While being much more approachable in terms of use of analogy to explain very complex scientific concepts, it is also a sounding board for Tyson to rant on a few topics that drive him crazy about popular culture's views of science.

That said, it was a very fun book and well worth the money. Tyson is fun to listen to and his thoughts travel smoothly from point to point. He introduced me to some new information that I, even as an avid reader of all things science, had not known.

The only thing that could have made this book even stronger, perhaps, would be expansion on some of the scientific thoughts for those of us more versed in science. But Tyson's strength is reaching the common man, and so I wasn't surprised that occasionally very in-depth accounting of scientific preceps didn't meet my voracious appetite's needs.

I'll definitely be re-listening to this every now and again, though. It's wonderful for sitting outside and staring at the amazing sky. Bravo :)

26 personnes ont trouvé cela utile

  • Global
    5 out of 5 stars
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  • James
  • 21/01/2008

A valuable perspective

The author communicates beautifully, to the laymen and scientifically-minded alike, a cosmologists perspective on our place in the universe, as well as the places where others might inhabit.
Due to the way this book was compiled, of the content is a bit redundant, but that helps it sink in better, I guess.

12 personnes ont trouvé cela utile

  • Global
    5 out of 5 stars
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  • Sarda
  • 19/04/2007

Well worth the time

I read a lot of popular science and I really appreciate a well read, well written, presentation of the information. The author, a good choice for reading his own book, gives flavor and enthusiasm to his reading. He knows where he wants the emphasis and conveys his own excitement of the subject with his voice.
This is a basic introduction to the subject of astrophysics, and thus presents no mind-boggling discoveries to those who read or watch this subject closely. He does, however, answer many questions, sometime with speculation, which he freely admits, which I have been asking most of my life.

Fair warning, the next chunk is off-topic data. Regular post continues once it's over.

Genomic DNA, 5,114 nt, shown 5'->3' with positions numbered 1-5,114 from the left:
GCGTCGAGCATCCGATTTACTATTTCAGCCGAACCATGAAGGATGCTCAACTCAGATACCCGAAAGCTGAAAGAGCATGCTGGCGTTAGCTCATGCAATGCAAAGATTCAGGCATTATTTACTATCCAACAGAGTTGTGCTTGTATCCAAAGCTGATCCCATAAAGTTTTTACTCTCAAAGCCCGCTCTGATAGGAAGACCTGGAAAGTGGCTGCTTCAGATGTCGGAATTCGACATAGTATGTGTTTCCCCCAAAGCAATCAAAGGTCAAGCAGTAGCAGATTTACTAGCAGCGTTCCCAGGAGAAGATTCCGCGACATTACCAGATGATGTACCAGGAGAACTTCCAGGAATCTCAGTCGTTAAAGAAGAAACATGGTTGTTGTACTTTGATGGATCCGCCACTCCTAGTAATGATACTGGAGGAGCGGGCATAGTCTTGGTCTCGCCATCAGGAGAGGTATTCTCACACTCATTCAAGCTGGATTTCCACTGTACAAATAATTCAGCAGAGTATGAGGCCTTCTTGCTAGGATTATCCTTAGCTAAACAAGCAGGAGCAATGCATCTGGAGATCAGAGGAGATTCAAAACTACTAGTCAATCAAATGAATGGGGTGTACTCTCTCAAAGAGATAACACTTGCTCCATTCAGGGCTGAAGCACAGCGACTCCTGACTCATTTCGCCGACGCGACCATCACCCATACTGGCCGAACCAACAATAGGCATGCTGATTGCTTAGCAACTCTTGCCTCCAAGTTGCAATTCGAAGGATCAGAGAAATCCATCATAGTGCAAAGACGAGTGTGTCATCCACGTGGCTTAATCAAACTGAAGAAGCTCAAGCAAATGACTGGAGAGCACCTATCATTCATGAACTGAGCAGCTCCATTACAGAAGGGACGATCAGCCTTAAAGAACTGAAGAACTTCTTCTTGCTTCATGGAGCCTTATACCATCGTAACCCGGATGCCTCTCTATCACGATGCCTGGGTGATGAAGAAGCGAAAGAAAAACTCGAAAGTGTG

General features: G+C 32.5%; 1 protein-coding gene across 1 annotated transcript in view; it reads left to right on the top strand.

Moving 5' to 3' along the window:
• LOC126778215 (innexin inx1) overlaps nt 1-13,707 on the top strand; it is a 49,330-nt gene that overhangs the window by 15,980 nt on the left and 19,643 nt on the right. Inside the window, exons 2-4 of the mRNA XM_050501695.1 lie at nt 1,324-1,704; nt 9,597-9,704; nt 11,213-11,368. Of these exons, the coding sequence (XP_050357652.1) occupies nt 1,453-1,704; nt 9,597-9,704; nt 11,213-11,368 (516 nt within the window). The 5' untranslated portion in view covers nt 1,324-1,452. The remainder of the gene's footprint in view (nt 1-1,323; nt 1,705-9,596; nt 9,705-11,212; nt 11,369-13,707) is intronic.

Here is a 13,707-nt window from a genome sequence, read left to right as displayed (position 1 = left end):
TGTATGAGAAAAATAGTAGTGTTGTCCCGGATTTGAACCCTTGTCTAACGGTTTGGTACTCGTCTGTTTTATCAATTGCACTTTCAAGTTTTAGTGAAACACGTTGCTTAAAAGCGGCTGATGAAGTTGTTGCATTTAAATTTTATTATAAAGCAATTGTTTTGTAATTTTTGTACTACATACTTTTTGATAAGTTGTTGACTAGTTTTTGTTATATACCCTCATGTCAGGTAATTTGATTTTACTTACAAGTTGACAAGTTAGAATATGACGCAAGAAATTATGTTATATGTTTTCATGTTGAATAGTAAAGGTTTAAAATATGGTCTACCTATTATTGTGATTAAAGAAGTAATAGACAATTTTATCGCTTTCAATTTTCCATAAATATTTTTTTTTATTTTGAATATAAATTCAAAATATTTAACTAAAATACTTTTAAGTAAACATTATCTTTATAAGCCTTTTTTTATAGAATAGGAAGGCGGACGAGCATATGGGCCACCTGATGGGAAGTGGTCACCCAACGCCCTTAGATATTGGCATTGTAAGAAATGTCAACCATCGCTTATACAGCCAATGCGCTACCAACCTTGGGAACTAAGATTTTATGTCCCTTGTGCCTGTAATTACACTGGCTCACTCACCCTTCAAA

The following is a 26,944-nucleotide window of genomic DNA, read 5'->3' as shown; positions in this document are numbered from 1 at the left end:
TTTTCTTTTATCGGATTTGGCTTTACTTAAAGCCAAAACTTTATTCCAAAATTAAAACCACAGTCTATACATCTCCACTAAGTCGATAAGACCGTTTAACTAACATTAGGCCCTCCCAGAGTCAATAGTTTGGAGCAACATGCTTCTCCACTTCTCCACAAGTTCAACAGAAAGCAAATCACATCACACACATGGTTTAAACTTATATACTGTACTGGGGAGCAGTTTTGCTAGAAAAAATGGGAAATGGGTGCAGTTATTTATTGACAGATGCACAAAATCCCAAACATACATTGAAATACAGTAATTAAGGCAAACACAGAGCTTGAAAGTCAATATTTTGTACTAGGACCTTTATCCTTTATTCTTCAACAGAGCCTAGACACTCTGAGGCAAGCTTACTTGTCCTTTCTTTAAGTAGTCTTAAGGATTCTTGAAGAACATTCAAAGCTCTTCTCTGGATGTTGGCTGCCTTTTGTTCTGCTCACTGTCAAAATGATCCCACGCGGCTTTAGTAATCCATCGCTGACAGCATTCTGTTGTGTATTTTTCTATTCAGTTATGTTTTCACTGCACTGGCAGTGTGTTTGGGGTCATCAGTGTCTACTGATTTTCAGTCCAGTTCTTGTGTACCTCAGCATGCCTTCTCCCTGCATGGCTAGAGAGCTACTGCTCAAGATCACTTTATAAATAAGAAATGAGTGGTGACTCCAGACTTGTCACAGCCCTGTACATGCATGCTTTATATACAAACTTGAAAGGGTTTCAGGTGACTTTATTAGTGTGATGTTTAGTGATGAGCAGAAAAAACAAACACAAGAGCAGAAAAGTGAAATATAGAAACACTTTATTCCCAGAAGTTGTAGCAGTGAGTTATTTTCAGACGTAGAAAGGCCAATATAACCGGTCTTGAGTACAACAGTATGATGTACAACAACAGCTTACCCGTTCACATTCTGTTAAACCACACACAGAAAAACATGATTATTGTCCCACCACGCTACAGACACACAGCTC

I listened to this book while I worked around the house, and my reluctance to stop listening gave me the opportunity to get lots of work done in the yard.
I highly recommend the book.

42 personnes ont trouvé cela utile

  • Global
    4 out of 5 stars
  • Interprétation
    4 out of 5 stars
  • Histoire
    4 out of 5 stars
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  • Ralph Wiggum
  • 02/10/2013

A little tough to follow, but pretty interesting

Would you listen to Death by Black Hole again? Why?

Probably not. The "book" is actually a series of articles that are put together like a chapter book. As such there is a decent degree of redundancy. The plus side is that with repetition comes increased comprehension (as the subject matter can be a little heady for us non-science types)...the downside is that the book really could have been condensed by an order of a few hours with all the repeate material

What was the most compelling aspect of this narrative?

the narrator is generally personable and you can easily visualize Neil deGrasse Tyson in his style. To each their own on this but I think the most compelling aspect of the narrative for me is getting a greater appreciation for the sheer magnitude of the universe versus the sheer insignficance of our place in it.

Which scene was your favorite?

For someone with nothing more than a beginners understanding of astrophysics, I found all of it pretty interesting. Probably, my favorite were the portions that focus on the potential for life on other planets.

If you were to make a film of this book, what would the tag line be?

"bring your pillow" kidding. my guess is books on astrophysics don't translate well to the big screen. Probably better suited for PBS or the Discovery Channel

Any additional comments?

A little repetitious but fascinating stuff to the layman.

8 personnes ont trouvé cela utile

  • Global
    4 out of 5 stars
  • Interprétation
    4 out of 5 stars